Flagellar Mechanics and Sperm Guidance

Flagellar Mechanics and Sperm Guidance

Indexed in: EBSCO.

Experimental research using spermatozoa, a highly specialized cell with organelles involved in gene transfer, energy supply and cellular motility, has always occupied the forefront of studies in cell ...
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The Flagellar Mechanics of Spermatozoa and its Regulation

Pp. 3-134 (132)

Jacky J. Cosson, Galina Prokopchuk and Kazuo Inaba

Abstract

Motility is a characteristic function of the male gamete, which allows spermatozoa to actively reach and penetrate the female gamete in organisms with internal and external fertilization. Sperm motility is acquired under the control of many extrinsic and intrinsic factors and is based on the specialized structure of the sperm flagellum. An overview of how the sperm flagellum is organized and works to support cell motility is presented, with special focus on the molecular mechanisms and factors involved in the development and maintenance of sperm motility. Data obtained both in organisms with external fertilization, such as sea urchins, ascidians or fishes as well as those relying on internal fertilization, such as mammals, are critically analyzed.

In most animal species, sperm motility is dependent on a long appendage called flagellum. Flagella are essential organelles found in most eukaryotic cells: their basic structure is the axoneme, built of a scaffold of microtubules and responsible for movement generation in an autonomous manner provided energy in the form of ATP is present. Beating of flagella allows movement, using thrust on the milieu surrounding sperm cells and is responsible of the translational drive of spermatozoa either in the fluid or by contact with structures cells or tissues. The present paper aims to describe:

1. The biochemical and structural elements of the “9+2” flagellar structure, so called axoneme, a complicated arrangement of at least 250 different protein subunits which sustains motility.

2. The mechanisms of wave generation and propagation along the axoneme of flagella, stating that in paradigms of wave propagation, a clear distinction is made between the dynein dependent microtubule sliding (oscillatory motor) and the bending mechanism (including regulator of wave propagation). The waves propagation is supported by a bending/relaxing cyclic mechanism which propagates in register, but frame-shifted with the powering action of the dynein-ATPase motors all along the axoneme. While knowledge has been largely accumulated on the motor components, little is known about the elements regulating the bending processes.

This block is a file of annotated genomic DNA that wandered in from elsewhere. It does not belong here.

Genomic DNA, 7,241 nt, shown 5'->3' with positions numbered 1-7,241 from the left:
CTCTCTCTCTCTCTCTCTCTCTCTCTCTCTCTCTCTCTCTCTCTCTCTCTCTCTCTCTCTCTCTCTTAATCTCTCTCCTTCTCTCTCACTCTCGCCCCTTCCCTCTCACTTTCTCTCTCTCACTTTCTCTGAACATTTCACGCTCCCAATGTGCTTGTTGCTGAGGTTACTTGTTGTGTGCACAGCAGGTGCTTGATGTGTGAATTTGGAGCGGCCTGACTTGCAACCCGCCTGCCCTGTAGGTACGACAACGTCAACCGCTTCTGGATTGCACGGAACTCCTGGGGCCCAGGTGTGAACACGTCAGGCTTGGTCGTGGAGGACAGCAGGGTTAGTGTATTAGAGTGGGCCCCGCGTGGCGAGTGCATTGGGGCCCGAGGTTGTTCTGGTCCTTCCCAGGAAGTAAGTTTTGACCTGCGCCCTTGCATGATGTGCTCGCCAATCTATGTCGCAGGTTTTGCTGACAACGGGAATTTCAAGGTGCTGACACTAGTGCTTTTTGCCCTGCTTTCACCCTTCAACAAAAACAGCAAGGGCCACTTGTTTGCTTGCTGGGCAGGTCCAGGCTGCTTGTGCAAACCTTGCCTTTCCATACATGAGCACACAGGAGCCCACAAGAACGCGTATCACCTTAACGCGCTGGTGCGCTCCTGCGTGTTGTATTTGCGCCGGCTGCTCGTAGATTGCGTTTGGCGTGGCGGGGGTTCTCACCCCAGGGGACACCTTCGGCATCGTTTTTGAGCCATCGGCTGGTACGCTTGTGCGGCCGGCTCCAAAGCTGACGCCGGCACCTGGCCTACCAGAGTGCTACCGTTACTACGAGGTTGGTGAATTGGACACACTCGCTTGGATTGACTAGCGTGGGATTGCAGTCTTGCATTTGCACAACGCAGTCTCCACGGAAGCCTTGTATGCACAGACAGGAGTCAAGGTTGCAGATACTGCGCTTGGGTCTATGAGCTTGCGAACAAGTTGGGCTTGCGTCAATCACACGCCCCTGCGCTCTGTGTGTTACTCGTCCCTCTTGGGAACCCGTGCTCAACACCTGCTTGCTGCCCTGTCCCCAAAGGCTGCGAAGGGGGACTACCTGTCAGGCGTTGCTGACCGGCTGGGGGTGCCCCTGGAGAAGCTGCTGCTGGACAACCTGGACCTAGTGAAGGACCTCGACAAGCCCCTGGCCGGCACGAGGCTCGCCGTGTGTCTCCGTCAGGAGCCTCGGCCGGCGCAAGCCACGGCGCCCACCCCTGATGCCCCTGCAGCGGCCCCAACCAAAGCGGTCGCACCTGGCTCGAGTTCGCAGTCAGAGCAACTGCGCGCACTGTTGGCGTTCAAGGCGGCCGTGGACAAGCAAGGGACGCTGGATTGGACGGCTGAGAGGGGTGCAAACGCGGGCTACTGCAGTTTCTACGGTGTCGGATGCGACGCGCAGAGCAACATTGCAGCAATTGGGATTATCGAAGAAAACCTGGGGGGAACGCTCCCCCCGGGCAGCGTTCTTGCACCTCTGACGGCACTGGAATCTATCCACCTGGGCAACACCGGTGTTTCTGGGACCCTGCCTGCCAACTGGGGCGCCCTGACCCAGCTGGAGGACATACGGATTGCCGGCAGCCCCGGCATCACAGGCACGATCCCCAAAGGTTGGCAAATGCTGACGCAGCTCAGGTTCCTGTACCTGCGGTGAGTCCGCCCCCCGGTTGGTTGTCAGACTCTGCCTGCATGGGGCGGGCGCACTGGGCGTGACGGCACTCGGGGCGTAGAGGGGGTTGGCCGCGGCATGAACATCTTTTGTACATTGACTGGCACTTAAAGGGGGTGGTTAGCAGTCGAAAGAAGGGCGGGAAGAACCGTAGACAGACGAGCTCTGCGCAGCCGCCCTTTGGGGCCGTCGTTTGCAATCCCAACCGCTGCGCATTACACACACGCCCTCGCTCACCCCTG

3. Guidance of spermatozoa is closely dependent on flagellar behavior. An overview of the various ways by which a spermatozoon can orient itself or be oriented to the corresponding egg in order to improve fertilization success is presented. As specific guidance mechanisms occur in response to chemicals such as Ca2+ ions controlling asymmetry of flagella beating special emphasis is devoted to such regulatory aspects. A discussion is also devoted to the way a cell elaborates its own flagellum and details possible hypothesis able to explain the origin of the axoneme, recognized as an ancestral structure with a high degree of conservation, as well as phylological aspects of this unique mechanical device used in an extremely large variety of situations to insure efficient cell movements of the male gametes, but also many unicells, such as the green algae Chlamydomonas, used as models to better understand the properties of this ubiquitous organelle due to its high degree of structure and function conservation all along evolutionary tree.

Keywords:

Axoneme, Calcium ions, Dynein, Flagella, Membrane, Microtubules, Molecular motors, Motility, Motility activation, Regulation, Phosphorylation, Osmolarity, Energy, Viscosity.

Affiliation:

University of South Bohemia in Ceske Budejovice, Faculty of Fisheries and Protection of Waters, South Bohemian Research Center of Aquaculture and Biodiversity of Hydrocenoses, 38925 Vodnany, Czech Republic.